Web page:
Phil gives a “Groundhog Day” speech how many times in this movie? The first one isn’t anything special, right? And the next day Phil sounds confused because he’s doing the same thing over again and doesn’t understand what’s going on. He gives another while depressed and having already killed himself numerous times—you can imagine the joyous delivery. Eventually, after Phil finds new verve for life, once he’s started improving himself, by reading more, by learning other languages, learning to ice sculpt, to play piano etc., Phil gives his final Groundhog Day speech. It’s beautiful. After the speech, the cameraman, who Phil had always been an asshole to, says, “You touched me.” Rita, who Phil loves but always fails to woo, asks him if he wants to get a cup of coffee. Total turnaround. So, I understood: knowledge and skill impress people. More than that, the drive to improve impresses.
That’s reinforced when Phil’s on stage playing the piano and Rita walks in and watches him jam away. The look on her face. She can’t believe he’s so talented. She respects him. That’s how I learned: a woman doesn’t love a man she doesn’t respect. No matter how nice that man is.
Prior to that final piano performance, we see Phil in a diner, reading a stack of books. The radio is playing Rachmaninoff’s “Rhapsody On A Theme By Paganini”. Phil goes to a piano instructor and sits down and can’t play but tries. The teacher winces. We then see Phil return a few times, improving each time. By the performance at the Groundhog Day party, Phil’s a piano master. Persistence is time + effort. And when you persist, you gain skills. And skill is nothing more than understanding.
I understood, then, how to achieve my dreams.
Maybe Phil isn’t the manliest of men. He isn’t the best fighter. He isn’t the most eloquent man. Or the most anguished. Or the suave-est. He isn’t even the most realistic. He needed tens of thousands of days to learn every skill he gained. But, to me, he is the most important man.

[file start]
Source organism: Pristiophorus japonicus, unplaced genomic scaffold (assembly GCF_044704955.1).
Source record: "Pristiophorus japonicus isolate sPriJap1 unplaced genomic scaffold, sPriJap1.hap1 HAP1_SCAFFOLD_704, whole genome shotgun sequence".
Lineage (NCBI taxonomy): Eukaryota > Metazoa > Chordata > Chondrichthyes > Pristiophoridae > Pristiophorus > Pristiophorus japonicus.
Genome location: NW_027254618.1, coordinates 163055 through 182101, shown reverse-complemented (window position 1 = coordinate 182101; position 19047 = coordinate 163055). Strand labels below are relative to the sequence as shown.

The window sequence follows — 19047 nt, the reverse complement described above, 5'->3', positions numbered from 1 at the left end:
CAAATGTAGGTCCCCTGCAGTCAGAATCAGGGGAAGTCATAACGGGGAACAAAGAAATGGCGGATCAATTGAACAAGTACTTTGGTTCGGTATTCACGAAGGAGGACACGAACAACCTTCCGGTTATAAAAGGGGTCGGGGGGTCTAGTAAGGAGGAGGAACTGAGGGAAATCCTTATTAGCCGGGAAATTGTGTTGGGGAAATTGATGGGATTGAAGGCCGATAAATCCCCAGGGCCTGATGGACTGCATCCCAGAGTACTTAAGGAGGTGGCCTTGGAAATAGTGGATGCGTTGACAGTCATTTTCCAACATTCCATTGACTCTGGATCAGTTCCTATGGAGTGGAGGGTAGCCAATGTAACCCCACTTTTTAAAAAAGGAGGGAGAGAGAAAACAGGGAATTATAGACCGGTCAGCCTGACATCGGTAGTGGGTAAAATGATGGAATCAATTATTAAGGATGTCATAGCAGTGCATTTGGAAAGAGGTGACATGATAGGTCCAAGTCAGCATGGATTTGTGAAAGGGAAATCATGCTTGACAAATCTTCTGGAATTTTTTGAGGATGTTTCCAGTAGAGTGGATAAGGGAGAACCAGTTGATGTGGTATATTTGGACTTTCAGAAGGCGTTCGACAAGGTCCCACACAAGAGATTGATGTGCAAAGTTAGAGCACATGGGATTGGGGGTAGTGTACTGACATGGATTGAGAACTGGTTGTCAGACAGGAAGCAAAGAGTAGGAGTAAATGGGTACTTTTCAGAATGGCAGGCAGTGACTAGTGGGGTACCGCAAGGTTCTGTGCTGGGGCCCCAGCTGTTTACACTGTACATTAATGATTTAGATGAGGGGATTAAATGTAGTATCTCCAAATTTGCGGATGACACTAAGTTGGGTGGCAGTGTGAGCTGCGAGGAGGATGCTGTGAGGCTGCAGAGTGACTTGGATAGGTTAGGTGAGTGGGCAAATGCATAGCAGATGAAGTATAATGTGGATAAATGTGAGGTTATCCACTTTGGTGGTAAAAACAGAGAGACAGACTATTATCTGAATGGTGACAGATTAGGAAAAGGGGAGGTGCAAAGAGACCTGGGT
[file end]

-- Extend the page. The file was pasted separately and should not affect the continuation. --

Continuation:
He taught me we aren’t stuck. Our abilities, our opinions, our perspectives, our relationships: all of these things are malleable. They transform where and who we are. Beyond that, men don’t have to earn respect through aggression or bloodshed or bravado or caring less than anyone else. We can earn respect in positive ways.
After spending 19 years out of my 26 analyzing the profundities of this movie, it’s funny that my ultimate realization is a simple one, reminiscent to the first epiphany I had in front of the TV: I can make someone’s day worse or better. And that decision, that one action on one day, can change the world.
Phil is the actualized individual. A realized man. Studying him throughout my life has gotten me closer to becoming one too. My dad passed when I was 20. My mom at 25. I knew I could react in a way that made my friends and remaining family feel worse, or I could react in a way that inspired them. I’m happy with where I am in life, with how I’m living my life. And that’s because I’m following Phil. I know when I’m a husband, when I have kids, I can be someone they love and respect. I know I can be someone my kids want to follow.
Without “Groundhog Day”, I don’t know who I’d be.
Photo: Columbia Pictures/Everett Collection